On the tennis court is where wheelchair user Denise Fitzgerald finds strength — both physically and emotionally.
“This is my mental health, so during the pandemic, it was rough, because I wasn’t able to play,” she says.
She’s been playing for the past few years, following an incident several years ago that left her unable to use her legs.
It was while on vacation in St. Lucia in 2013 that Fitzgerald first sensed something wasn’t quite right.
“While I was there, they believe — they’re guessing — it was a mosquito that bit me,” she tells Global News.
“It was the night before we were coming back that I started having symptoms, and then I got back early Sunday morning and by Monday I was in hospital with high fever. I became confused. I got quite ill, leaving me with some cognitive deficit and the inability to walk.”
Once she adjusted to her new reality, the former competitive fast-baller, who describes sport as her mental health, went in search of something to feed her athletic nature.
“It was tough, and then there just happened to be something called the Parasport Expo, and that’s when I met Marijke,” Fitzgerald says.
Marijke Nel is Tennis Nova Scotia’s Technical Director. She introduced Fitzgerald to wheelchair tennis. It’s similar to regular tennis — same size court and height of net — but with two distinct differences: players are allowed up to two bounces, and they play with specially designed wheelchairs to avoid tipping.
“Coping with a bouncing ball and moving around the court is already hard for able-bodied people, so now imagine if you have to be in a wheelchair and do that. Some people struggle to even envision what that looks like,” Nel says.
Years ago, Tennis Canada appealed to provincial organizations to establish wheelchair programs across Canada. When Nel joined Tennis Nova Scotia in 2013, she was at the helm of growing the sport locally.
“It was a challenge, because it was on clay courts in the indoor season, and because there were different levels of disability, and I wasn’t trained to deal with that yet, to be able to coach paraplegic people who struggle to even hold the racket properly,” Nel tells Global News.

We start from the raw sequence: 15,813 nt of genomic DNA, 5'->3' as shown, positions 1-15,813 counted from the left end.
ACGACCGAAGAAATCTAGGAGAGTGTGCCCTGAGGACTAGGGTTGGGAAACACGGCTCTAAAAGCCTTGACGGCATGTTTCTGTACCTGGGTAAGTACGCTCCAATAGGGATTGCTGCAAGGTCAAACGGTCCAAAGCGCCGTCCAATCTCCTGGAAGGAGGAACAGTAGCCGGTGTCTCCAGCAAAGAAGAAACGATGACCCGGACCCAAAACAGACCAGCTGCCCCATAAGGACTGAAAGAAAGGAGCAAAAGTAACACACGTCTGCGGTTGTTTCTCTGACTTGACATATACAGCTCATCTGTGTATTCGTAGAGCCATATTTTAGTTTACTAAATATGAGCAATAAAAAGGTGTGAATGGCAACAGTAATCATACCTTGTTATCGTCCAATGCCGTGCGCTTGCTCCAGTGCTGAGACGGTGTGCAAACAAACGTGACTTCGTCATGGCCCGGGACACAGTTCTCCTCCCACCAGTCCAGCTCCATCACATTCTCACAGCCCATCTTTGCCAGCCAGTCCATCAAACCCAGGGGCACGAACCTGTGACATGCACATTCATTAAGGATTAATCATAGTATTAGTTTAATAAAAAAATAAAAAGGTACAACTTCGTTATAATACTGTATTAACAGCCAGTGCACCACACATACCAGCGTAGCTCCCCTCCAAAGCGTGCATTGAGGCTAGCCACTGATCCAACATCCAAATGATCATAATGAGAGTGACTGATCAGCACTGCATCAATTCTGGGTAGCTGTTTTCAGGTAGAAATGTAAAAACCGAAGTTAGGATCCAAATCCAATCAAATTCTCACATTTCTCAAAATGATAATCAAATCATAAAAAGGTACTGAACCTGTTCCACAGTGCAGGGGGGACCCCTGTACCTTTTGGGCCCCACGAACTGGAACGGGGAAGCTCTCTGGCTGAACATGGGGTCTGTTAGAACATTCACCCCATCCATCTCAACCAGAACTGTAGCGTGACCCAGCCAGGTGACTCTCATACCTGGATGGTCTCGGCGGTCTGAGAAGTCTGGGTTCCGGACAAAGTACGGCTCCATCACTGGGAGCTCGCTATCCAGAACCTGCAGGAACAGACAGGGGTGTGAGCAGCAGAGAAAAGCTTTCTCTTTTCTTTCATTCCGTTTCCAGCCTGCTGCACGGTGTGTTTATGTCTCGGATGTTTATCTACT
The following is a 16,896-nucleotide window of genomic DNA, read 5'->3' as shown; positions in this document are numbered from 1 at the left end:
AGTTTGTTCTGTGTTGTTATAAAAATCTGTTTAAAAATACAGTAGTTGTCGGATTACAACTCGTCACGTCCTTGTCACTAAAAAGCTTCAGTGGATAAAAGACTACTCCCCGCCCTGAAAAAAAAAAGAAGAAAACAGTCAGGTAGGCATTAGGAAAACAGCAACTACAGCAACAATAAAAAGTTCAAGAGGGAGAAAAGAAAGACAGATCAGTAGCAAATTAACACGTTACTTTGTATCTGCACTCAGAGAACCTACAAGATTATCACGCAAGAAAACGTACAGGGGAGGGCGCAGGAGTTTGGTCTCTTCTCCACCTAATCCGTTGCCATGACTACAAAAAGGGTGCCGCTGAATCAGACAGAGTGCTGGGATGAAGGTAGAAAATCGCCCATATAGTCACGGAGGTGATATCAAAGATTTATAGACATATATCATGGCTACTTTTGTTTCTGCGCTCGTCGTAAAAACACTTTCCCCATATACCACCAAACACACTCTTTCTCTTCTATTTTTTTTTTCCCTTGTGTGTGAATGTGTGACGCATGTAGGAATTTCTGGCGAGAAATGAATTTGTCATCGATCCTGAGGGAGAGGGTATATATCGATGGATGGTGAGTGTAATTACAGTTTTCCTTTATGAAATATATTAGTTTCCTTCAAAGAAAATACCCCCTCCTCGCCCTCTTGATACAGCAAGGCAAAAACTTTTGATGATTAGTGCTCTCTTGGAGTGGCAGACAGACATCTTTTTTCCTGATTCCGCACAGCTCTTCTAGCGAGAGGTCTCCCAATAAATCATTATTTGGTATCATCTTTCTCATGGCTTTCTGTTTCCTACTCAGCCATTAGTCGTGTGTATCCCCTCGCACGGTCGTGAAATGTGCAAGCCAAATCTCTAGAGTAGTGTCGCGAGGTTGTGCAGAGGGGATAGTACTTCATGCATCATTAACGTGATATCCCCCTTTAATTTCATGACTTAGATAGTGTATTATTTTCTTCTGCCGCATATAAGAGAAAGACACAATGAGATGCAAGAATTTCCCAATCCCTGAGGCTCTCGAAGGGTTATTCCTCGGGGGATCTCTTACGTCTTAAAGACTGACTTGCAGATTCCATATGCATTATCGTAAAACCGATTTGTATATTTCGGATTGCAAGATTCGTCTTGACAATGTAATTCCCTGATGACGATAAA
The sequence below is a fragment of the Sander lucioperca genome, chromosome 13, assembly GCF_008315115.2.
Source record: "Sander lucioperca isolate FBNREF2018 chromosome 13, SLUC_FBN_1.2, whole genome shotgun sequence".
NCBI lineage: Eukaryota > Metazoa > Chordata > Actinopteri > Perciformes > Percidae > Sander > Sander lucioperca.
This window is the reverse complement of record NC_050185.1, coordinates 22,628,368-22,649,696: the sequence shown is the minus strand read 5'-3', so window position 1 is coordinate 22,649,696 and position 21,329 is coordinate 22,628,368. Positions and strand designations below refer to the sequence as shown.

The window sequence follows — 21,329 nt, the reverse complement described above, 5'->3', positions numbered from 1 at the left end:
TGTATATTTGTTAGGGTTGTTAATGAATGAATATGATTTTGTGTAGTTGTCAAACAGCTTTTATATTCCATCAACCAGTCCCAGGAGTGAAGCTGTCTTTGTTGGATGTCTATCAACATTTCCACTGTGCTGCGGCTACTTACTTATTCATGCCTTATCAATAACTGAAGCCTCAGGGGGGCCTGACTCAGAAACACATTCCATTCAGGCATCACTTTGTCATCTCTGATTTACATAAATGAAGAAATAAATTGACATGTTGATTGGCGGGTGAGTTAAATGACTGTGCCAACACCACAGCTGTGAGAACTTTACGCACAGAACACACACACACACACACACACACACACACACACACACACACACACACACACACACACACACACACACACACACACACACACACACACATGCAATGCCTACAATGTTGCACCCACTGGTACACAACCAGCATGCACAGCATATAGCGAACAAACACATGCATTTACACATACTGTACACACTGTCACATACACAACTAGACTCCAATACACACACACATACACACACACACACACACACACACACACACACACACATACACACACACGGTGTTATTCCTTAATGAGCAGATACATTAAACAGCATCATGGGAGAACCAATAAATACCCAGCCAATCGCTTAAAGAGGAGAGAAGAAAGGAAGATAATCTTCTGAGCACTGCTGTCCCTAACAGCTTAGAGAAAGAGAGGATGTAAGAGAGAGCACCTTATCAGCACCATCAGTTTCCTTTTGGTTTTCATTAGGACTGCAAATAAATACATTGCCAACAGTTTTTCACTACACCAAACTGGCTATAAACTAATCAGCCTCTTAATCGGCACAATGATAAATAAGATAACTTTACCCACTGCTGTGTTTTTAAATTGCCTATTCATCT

“So a few years went by where the program sort of fizzled out and there wasn’t constant and consistent participation.”
But thanks to a partnership with The Waegwoltic Club in Halifax and Bedford’s new, accessible Atlantic Tennis Centre, the program saw real growth last summer, as athletes are now able to play year-round.
“The numbers have grown so dramatically,” Nel says.
“In a wheelchair program, having two or three people in it would actually be constituted as a sustainable program, but we’ve got seven different players who come and go at different times of the year.”
Thanks to the program’s new-found popularity, Tennis Nova Scotia was able to apply for funding for four new wheelchairs last month.
“We’re expecting them within the next week or two, and then we’re able to put some of the people who have been in the program for the first time ever into a proper tennis chair, so we’re extremely excited for them,” Nel says.
Fitzgerald is happy to see the wheelchair tennis community grow, and she hopes to see it continue, as it’s a sport that has helped her in more ways than one.
“The coaches are amazing. They know when to push and when not to push and what level someone is, so I think even if you come and watch it for the first time, come,” Fitzgerald says.
“I encourage people to do it. If it’s not wheelchair tennis — something. There’s something out there for everyone. It’s just a matter of having that courage and having that internal strength to go try it, no matter where you are in your disability.”